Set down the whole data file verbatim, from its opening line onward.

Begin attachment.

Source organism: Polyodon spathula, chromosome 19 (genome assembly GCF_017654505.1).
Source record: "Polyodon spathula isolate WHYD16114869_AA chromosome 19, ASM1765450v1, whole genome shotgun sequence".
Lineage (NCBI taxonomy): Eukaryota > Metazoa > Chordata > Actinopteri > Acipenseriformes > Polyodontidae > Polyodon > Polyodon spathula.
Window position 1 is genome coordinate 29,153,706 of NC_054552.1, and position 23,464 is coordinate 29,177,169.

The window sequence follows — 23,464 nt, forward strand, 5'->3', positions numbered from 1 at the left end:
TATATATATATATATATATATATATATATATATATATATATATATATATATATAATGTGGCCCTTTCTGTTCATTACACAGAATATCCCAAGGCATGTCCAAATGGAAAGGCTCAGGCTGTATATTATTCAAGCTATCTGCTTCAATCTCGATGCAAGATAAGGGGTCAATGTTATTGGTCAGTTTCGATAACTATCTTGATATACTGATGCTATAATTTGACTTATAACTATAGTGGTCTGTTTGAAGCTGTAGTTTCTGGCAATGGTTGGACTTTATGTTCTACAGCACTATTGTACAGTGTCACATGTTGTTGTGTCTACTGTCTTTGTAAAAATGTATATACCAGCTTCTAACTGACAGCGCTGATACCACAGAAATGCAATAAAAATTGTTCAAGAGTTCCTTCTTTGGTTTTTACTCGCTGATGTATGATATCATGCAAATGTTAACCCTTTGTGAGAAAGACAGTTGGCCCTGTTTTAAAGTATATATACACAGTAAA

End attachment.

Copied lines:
Source organism: Polyodon spathula, chromosome 19 (genome assembly GCF_017654505.1).
Source record: "Polyodon spathula isolate WHYD16114869_AA chromosome 19, ASM1765450v1, whole genome shotgun sequence".
Lineage (NCBI taxonomy): Eukaryota > Metazoa > Chordata > Actinopteri > Acipenseriformes > Polyodontidae > Polyodon > Polyodon spathula.
Window position 1 is genome coordinate 29,153,706 of NC_054552.1, and position 23,464 is coordinate 29,177,169.

The window sequence follows — 23,464 nt, forward strand, 5'->3', positions numbered from 1 at the left end:
TATATATATATATATATATATATATATATATATATATATATATATATATATATAATGTGGCCCTTTCTGTTCATTACACAGAATATCCCAAGGCATGTCCAAATGGAAAGGCTCAGGCTGTATATTATTCAAGCTATCTGCTTCAATCTCGATGCAAGATAAGGGGTCAATGTTATTGGTCAGTTTCGATAACTATCTTGATATACTGATGCTATAATTTGACTTATAACTATAGTGGTCTGTTTGAAGCTGTAGTTTCTGGCAATGGTTGGACTTTATGTTCTACAGCACTATTGTACAGTGTCACATGTTGTTGTGTCTACTGTCTTTGTAAAAATGTATATACCAGCTTCTAACTGACAGCGCTGATACCACAGAAATGCAATAAAAATTGTTCAAGAGTTCCTTCTTTGGTTTTTACTCGCTGATGTATGATATCATGCAAATGTTAACCCTTTGTGAGAAAGACAGTTGGCCCTGTTTTAAAGTATATATACACAGTAAA